News about the world of books and publishing from India
Thursday, August 12, 2010
A thought-provoking novel
Kashmir has been a hotspot ever since India and Pakistan declared independence from the British Empire—and each other—in 1947. An overwhelmingly Muslim province ruled by a Hindu raja installed by the British as part of Britain’s divide-and-conquer strategy, Kashmir was an anomoly; most Kashmiris expected to join Muslim-majority Pakistan. Nehru and the Indian army had other ideas, and the two countries have fought a protracted, low-level conflict in the disputed area ever since, twice exploding into full-scale war. UN resolutions demanding a plebiscite, to allow Kashmiris to decide which country they wish to be a part of, have been ignored by India since 1948.
For its part, Pakistan’s efforts to stir up unrest in the area are well documented, and its infiltration of militants into the province, with their attendant bloodshed, can hardly be shrugged off. Meanwhile, according to DefenseNews.com, India has some 350,000 troops and 200,000 paramilitaries occupying a piece of land the size of Ohio, which undermines the claim that Kashmiris are overwhelmingly loyal Indian citizens spoiled by a few malcontents and bad apples. On Siachen glacier, a slab of ice 80 miles long, Indian and Pakistani troops lob artillery at each other and occasionally into the villages on the other side.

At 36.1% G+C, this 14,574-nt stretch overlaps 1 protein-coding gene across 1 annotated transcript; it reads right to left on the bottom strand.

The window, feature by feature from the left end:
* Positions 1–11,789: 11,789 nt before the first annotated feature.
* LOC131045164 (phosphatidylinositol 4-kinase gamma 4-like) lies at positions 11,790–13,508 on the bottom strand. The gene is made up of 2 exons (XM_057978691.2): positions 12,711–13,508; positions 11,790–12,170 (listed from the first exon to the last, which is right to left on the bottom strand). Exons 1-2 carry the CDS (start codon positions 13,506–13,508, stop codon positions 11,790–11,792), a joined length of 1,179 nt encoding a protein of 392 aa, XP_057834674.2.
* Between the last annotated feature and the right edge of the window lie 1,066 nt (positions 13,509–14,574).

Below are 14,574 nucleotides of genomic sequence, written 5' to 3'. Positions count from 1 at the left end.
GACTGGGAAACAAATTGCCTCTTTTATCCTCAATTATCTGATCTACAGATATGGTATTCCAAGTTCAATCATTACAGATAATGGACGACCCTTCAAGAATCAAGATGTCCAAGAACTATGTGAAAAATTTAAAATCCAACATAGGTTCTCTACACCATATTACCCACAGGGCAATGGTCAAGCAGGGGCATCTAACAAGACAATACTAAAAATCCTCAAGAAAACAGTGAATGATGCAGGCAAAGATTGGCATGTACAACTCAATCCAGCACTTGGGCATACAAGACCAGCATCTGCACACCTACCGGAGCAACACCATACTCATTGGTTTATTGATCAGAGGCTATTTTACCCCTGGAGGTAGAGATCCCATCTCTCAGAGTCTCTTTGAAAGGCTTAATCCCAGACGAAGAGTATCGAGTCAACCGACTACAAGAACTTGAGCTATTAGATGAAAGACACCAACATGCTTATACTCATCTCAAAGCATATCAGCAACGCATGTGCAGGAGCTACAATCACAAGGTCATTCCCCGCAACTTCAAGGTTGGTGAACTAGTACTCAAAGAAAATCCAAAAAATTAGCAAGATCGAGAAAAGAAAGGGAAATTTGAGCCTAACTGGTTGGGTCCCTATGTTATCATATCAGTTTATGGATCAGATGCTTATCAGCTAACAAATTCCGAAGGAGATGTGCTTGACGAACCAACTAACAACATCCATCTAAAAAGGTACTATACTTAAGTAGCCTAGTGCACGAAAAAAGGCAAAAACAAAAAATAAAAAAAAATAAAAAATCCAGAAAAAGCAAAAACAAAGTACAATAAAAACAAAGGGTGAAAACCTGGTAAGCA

What risks being overlooked in the tit-for-tat military reprisals is the wretchedly difficult existence of the Kashmiris themselves, who live with both the fear of militant infiltration and the army’s excessive paranoia. Books like Basharat Peer’s Curfewed Nighthave recently given voice to these concerns, telling horrific stories of torture and rape at the hands of the army and garnering much attention in India itself.